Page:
Disputed remembrance of things past
This enthralling story is based on the testimony, given by former IRA member Dolours Price to journalist Ed Moloney, on the basis that it would not be made public until after her death. Maurice Sweeney’s film smartly splices the interview with newsreel footage and deftly understated re-enactments. Price became part of the The Unknowns tasked with the ‘disappearing’ of alleged informants and it is here that her most explosive revelations emerge. A fantastic look at a troubled past with a special mention owing to work of D.O.P. Kate McCullough.
Star-crossed lovers in luminous monochrome war-ravaged times
Pawel Pawlikowski’s follow-up to his mesmerising Ida chronicles a much-thwarted romance spanning 15 years. Set in Poland in 1946, Wiktor (Tomasz Kot) has been tasked by party apparatchiks to record the country’s traditional folk music and dance for a propagandistic, morale-boosting statement of national pride. He becomes captivated by the talented young singer/dancer Zula (Joanna Kulig). A destiny to be fulfilled or denied?
Our boy Barry does good in Bart Layton’s heist caper
A brew of fact and fiction is pulled off with great panache in Bart Layton’s heist caper in which Spencer (Barry Keoghan) and Warren (Evan Peters) dream up the idea of stealing rare books from their University’s library.
We get variations on scenes according to the interviewees differing accounts; doubts are constantly being cast over scenes with interviewees mis-remembering, and, at times, likely fabricating. A botched job leads to fallout and a yearning for lost youth as well as what might have been.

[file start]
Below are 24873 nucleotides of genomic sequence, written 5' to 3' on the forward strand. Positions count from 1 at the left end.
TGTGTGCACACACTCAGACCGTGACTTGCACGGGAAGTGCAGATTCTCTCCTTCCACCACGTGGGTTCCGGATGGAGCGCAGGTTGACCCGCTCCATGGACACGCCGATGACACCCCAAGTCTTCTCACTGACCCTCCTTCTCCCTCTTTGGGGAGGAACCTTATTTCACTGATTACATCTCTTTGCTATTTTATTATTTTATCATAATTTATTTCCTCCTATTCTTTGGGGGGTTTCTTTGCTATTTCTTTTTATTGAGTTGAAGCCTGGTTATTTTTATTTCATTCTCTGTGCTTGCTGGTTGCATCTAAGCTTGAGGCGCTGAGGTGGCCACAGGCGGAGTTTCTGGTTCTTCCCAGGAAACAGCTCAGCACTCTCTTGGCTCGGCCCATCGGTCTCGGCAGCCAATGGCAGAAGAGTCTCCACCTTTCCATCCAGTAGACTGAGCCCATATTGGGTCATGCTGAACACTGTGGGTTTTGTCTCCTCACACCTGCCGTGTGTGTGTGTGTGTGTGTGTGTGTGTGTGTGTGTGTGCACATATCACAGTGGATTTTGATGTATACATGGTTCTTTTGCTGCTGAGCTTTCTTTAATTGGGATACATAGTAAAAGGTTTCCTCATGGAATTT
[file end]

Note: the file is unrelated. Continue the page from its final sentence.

A MOTHER TAKES HER SON TO BE SHOT
Peace being processed
You wait for one great documentary about The Troubles (see I. Dolorous) and suddenly you get two. Sinead O’Shea’s exploration of a family and community in Derry and how the legacy of the Peace Process has impacted on their lives is a wake-up call. It’s also the culmination of documentary journalism at its finest as O’Shea pain-stakingly follows the lives of Majella O’Donnell and her family over a number of years. A sense of abandonment pervades this story which is inflected with humour which springs from a sense of oppression, abandonment and the lack of opportunity or incentive.
THE LITTLE STRANGER
Our most-fêted director returns.
Lenny Abrahamson returns to the screen after his Oscar winning Room with an adaptation of Sarah Walter’s much lauded novel. Casting two of the finest actors of their generation – Domhnall Glesson and Will Poulter – this tale is set in Hundreds Hall and the strange goings-on within its walls. In essence, it’s a slowly unfurling ghost story infused with a thick sense of dread.